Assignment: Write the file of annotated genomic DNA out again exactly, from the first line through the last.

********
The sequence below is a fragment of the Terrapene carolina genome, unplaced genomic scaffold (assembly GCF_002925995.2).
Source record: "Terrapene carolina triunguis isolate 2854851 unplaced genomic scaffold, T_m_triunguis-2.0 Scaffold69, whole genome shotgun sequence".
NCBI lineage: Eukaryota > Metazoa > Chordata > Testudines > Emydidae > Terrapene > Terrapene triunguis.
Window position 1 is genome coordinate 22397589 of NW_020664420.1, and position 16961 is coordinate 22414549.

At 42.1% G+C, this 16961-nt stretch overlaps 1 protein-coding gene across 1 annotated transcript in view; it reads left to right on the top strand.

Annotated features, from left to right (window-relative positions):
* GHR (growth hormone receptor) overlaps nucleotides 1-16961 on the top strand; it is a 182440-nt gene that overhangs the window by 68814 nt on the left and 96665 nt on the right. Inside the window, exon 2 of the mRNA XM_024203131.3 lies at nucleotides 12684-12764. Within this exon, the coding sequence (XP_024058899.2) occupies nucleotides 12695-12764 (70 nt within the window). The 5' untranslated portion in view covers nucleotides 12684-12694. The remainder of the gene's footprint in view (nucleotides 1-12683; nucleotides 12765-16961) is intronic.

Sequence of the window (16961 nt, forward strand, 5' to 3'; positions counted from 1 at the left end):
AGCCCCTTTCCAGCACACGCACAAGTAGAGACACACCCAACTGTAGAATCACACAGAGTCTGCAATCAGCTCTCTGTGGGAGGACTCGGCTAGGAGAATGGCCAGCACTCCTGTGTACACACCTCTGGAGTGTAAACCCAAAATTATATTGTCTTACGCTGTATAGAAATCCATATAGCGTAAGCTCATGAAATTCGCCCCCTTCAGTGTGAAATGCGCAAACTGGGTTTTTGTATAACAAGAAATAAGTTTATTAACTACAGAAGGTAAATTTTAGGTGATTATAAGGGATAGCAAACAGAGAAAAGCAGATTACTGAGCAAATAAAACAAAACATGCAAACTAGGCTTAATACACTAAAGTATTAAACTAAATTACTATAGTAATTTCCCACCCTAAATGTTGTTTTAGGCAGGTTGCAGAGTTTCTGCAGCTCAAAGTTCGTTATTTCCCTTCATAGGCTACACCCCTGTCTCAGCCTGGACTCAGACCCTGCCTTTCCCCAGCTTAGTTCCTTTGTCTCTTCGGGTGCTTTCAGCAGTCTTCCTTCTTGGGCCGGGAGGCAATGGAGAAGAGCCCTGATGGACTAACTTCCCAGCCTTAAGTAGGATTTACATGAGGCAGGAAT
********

The sequence below is a fragment of the Terrapene carolina genome, unplaced genomic scaffold (assembly GCF_002925995.2).
Source record: "Terrapene carolina triunguis isolate 2854851 unplaced genomic scaffold, T_m_triunguis-2.0 Scaffold69, whole genome shotgun sequence".
NCBI lineage: Eukaryota > Metazoa > Chordata > Testudines > Emydidae > Terrapene > Terrapene triunguis.
Window position 1 is genome coordinate 22397589 of NW_020664420.1, and position 16961 is coordinate 22414549.

At 42.1% G+C, this 16961-nt stretch overlaps 1 protein-coding gene across 1 annotated transcript in view; it reads left to right on the top strand.

Annotated features, from left to right (window-relative positions):
* GHR (growth hormone receptor) overlaps nucleotides 1-16961 on the top strand; it is a 182440-nt gene that overhangs the window by 68814 nt on the left and 96665 nt on the right. Inside the window, exon 2 of the mRNA XM_024203131.3 lies at nucleotides 12684-12764. Within this exon, the coding sequence (XP_024058899.2) occupies nucleotides 12695-12764 (70 nt within the window). The 5' untranslated portion in view covers nucleotides 12684-12694. The remainder of the gene's footprint in view (nucleotides 1-12683; nucleotides 12765-16961) is intronic.

Sequence of the window (16961 nt, forward strand, 5' to 3'; positions counted from 1 at the left end):
AGCCCCTTTCCAGCACACGCACAAGTAGAGACACACCCAACTGTAGAATCACACAGAGTCTGCAATCAGCTCTCTGTGGGAGGACTCGGCTAGGAGAATGGCCAGCACTCCTGTGTACACACCTCTGGAGTGTAAACCCAAAATTATATTGTCTTACGCTGTATAGAAATCCATATAGCGTAAGCTCATGAAATTCGCCCCCTTCAGTGTGAAATGCGCAAACTGGGTTTTTGTATAACAAGAAATAAGTTTATTAACTACAGAAGGTAAATTTTAGGTGATTATAAGGGATAGCAAACAGAGAAAAGCAGATTACTGAGCAAATAAAACAAAACATGCAAACTAGGCTTAATACACTAAAGTATTAAACTAAATTACTATAGTAATTTCCCACCCTAAATGTTGTTTTAGGCAGGTTGCAGAGTTTCTGCAGCTCAAAGTTCGTTATTTCCCTTCATAGGCTACACCCCTGTCTCAGCCTGGACTCAGACCCTGCCTTTCCCCAGCTTAGTTCCTTTGTCTCTTCGGGTGCTTTCAGCAGTCTTCCTTCTTGGGCCGGGAGGCAATGGAGAAGAGCCCTGATGGACTAACTTCCCAGCCTTAAGTAGGATTTACATGAGGCAGGAAT